The U.S. Department of Commerce Bureau of Economic Analysis January 2013 report on personal income has been released. It shows a drop of 3.6% in personal income, or $505.5 billion dollars. Worse yet is that real disposable income, or income we get to spend on things we want as opposed to needs, dropped 4.0%. That’s over half a trillion sucked out of the economy for anyone keeping track. You can read the report here – http://www.bea.gov/newsreleases/national/pi/pinewsrelease.htm

Scroll down to the other personal income section and you’ll find this under contributions for government social insurance.

Contributions for government social insurance — a subtraction in calculating personal income — increased $126.7 billion
in January, compared with an increase of $6.3 billion in December. The January estimate reflected increases in both
employer and employee contributions for government social insurance. The January estimate of employee contributions for
government social insurance reflected the expiration of the “payroll tax holiday,” that increased the social
security contribution rate for employees and self-employed workers by 2.0 percentage points, or $114.1 billion
at an annual rate. For additional information, see FAQ on “How did the expiration of the payroll tax holiday affect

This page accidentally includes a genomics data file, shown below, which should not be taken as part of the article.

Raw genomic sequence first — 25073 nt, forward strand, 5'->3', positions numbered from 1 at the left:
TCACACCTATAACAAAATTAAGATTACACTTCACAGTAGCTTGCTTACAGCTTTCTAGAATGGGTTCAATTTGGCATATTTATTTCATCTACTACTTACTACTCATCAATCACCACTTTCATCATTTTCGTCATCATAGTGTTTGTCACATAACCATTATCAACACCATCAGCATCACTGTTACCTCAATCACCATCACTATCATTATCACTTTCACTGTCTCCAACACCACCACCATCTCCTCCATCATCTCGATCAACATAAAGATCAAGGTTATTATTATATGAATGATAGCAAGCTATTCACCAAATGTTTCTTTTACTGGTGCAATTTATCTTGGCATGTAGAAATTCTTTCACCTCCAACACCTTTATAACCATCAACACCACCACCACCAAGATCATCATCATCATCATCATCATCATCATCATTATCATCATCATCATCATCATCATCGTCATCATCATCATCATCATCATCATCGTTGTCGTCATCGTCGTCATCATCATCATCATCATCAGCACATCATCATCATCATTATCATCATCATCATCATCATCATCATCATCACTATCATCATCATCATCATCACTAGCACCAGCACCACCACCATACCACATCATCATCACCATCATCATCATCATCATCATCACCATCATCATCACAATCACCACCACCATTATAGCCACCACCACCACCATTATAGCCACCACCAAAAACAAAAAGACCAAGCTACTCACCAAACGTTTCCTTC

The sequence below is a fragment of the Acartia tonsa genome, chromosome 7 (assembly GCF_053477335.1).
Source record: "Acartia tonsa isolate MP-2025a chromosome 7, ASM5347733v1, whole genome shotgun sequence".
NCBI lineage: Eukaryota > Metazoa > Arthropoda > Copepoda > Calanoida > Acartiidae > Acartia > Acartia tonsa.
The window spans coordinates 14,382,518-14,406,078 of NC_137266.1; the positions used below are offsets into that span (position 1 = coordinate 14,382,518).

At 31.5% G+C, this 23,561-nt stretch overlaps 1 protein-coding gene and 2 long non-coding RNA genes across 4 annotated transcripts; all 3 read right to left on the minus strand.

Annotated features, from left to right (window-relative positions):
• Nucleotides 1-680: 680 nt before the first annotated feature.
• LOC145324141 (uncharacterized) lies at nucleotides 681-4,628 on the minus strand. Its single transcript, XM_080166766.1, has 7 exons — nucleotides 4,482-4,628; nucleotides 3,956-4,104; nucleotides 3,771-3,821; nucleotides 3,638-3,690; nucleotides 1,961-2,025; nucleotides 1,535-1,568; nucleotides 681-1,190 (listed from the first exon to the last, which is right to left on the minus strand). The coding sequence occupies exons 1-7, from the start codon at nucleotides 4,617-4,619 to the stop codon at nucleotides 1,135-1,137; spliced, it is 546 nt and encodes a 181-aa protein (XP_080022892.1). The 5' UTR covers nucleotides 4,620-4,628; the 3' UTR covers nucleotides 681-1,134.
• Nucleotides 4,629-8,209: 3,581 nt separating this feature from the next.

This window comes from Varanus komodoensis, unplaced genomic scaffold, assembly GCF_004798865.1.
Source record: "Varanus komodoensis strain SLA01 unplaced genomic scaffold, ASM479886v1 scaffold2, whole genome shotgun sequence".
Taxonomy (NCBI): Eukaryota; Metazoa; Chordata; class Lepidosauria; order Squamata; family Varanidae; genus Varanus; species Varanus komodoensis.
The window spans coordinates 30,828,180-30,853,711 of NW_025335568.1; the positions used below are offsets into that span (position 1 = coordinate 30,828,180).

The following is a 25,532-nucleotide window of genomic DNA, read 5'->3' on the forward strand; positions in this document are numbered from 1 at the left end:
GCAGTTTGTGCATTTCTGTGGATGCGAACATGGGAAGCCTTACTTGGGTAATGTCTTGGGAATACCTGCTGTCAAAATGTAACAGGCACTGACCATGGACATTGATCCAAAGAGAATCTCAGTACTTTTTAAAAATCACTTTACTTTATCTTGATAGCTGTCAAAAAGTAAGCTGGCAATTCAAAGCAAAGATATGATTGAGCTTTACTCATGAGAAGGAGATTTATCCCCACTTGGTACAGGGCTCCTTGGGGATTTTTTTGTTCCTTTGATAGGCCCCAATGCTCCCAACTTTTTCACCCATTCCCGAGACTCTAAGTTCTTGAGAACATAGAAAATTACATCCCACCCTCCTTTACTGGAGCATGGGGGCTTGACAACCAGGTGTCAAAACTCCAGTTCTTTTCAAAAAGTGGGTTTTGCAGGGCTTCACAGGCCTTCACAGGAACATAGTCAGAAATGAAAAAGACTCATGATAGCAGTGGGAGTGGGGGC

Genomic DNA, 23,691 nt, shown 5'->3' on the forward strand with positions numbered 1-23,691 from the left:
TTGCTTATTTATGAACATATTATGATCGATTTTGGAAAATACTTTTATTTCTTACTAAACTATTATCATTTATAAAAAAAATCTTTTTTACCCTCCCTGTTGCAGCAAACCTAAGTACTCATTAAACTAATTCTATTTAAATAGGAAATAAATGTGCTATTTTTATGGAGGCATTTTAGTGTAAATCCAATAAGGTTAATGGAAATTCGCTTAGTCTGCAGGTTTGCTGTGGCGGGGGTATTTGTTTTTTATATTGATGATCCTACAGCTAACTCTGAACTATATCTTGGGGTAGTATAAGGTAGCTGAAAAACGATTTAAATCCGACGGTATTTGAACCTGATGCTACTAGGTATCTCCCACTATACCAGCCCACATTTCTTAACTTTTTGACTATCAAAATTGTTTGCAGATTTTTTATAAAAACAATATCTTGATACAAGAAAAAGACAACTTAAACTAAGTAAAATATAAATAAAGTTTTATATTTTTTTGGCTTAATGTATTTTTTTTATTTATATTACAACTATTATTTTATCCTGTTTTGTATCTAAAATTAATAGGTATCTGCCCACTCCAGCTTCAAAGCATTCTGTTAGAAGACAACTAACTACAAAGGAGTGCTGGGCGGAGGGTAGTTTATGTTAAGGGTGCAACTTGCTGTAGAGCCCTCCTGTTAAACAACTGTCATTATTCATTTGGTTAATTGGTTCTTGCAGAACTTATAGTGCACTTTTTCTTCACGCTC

personal income for January 2013?” at http://www.bea.gov. The January estimate of employee contributions for government social
insurance also reflected an increase in the monthly premiums paid by participants in the supplementary medical insurance
program, in the hospital insurance provisions of the Patient Protection and Affordable Care Act, and in the social
security taxable wage base; together, these changes added $12.8 billion to January. As noted above, employer contributions
were boosted $5.9 billion in January, so the total contribution of special factors to the January change in contributions
for government social insurance was $132.8 billion.

You’ll note that the report mentions the .8% increase in Medicare contributions thanks to Obamacare. The 2.0% increase in social security withholding was well-publicized, but the Obamacare Medicare increase? Not so much.

Much to the chagrin of many a democrat, they are feeling those tax hikes they thought were only going to the rich. Obama signed off on the deal to avoid the fiscal cliff by raising tax rates on the wealthy to raise a projected $600 billion in revenue. Only one problem. Obama turned down the GOP offer of $800 billion in new revenue. Why? A sense of fairness. Obama wanted the higher tax rate rather than closing tax loopholes so he settled for $200 billion less.

You remember the Obama sense of fairness, don’t you? He brought it up years ago in his interview with ABC’s Charlie Gibson concerning the capital gains rates increase.

Fairness aside, Obama then went after the tax loophole revenue as a way to avoid sequestration. That didn’t happen, but you can be sure we’ll hear it again later this month when the fear-mongering really ramps up over the expiration of the continuing resolution.

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